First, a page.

The argument never seems to end, what will the United States do to finally address the issue of immigration reform? The United States is a nation of immigrants, built on the backs of those who arrived here from foreign lands. In fact, the symbol of the United States is the Statue of Liberty, which greeted and still greets boats of immigrants as they pour into Ellis Island, in search of the promise of the American Dream. But America is no longer a youthful nation, recently celebrating her 237th birthday. The borders of the United States are overflowing, and the population crawls ever closer to a half billion. Jobs are harder to find. Federal budgets are a mess and deficits are at an all time high. This has meant that the open arm, melting pot policy has changed. Gone are the days of freely welcoming immigrants to the land of the free and the home of the brave. It has simply become a costly proposition, and generations of natural born Americans are conflicted over the idea of immigration reform.
Immigration reform has been a hot button topic in the United States for years, but the long-standing debate has heated up since President Obama assumed office to serve his first term in 2008. The President has instituted a program, known as DACA (Deferred Action for Childhood Arrivals) that has allowed almost a half of a million previously illegal young immigrants to attain legal status for two years, thus forcing Congress to finally, officially, have to address an issue that affects so many Americans, legal and illegal alike.
On one side of the argument, you have the minority GOP and even some Democrats from states largely affected by immigration issues, such as Texas, Arizona and Florida. Their contention is that immigration needs to be controlled, that we need closed borders with fences, and that we need to deport as many illegal immigrants as possible. On the other side, you have an argument led by the President himself that, while immigration and the existence of millions of illegal aliens inside the United States is a problem, deportation is not the answer.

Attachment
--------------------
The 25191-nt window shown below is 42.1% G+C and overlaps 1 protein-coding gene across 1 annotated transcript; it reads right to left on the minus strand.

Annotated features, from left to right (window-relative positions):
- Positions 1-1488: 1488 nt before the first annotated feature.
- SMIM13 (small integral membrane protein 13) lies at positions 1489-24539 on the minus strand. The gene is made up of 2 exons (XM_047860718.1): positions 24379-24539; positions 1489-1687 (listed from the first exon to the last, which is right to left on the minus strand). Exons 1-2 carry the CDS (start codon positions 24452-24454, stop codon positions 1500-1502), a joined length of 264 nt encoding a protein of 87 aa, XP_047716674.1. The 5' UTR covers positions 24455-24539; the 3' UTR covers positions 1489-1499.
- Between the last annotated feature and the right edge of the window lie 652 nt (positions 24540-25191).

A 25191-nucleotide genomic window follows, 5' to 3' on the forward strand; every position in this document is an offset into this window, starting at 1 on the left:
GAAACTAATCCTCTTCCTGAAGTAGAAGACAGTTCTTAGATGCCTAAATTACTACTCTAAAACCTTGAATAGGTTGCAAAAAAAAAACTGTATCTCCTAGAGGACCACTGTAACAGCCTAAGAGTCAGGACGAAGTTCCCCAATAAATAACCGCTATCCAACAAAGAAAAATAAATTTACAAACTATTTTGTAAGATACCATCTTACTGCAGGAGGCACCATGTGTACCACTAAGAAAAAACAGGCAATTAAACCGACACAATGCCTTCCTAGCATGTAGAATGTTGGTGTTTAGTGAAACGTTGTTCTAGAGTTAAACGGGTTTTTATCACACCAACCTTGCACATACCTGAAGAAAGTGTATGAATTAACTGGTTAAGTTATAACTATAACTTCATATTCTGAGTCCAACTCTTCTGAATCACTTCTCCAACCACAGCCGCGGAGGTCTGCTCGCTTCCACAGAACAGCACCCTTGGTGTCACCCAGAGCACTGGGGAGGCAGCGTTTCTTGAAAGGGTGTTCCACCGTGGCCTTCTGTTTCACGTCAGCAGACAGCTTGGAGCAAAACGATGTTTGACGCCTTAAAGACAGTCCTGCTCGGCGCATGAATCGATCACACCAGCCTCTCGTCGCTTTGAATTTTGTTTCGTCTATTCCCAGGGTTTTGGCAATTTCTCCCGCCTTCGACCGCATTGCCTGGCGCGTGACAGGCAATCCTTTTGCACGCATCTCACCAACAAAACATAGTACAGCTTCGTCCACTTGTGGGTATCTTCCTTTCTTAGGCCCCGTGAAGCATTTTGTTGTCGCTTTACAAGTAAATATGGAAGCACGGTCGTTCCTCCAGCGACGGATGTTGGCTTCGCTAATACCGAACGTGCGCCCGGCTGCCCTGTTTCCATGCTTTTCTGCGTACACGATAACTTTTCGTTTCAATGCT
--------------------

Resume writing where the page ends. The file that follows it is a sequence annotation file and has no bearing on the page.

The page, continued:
Somewhere in the middle, most likely as is the case with all complex problems, lies a solution. But will Congress ever move or act to find that solution?
One can never tell with Congress and the bureaucratic mess that is DC, but at least the recent immigration reform attempts on the part of the Administration have spurred Congress into addressing the issue of immigration reform in general, even if only to stop the President from enacting more immigration reform legislation by himself. Virginia Republican, House Majority Leader Eric Cantor, has been working on a different version of President Obama’s Dream Act, offering a much slower paced acceptance program for youthful illegal immigrants, but at least it’s a start. The fact is, we need to find a middle ground on immigration reform, and soon, because this problem is not going to just simply disappear back over the border.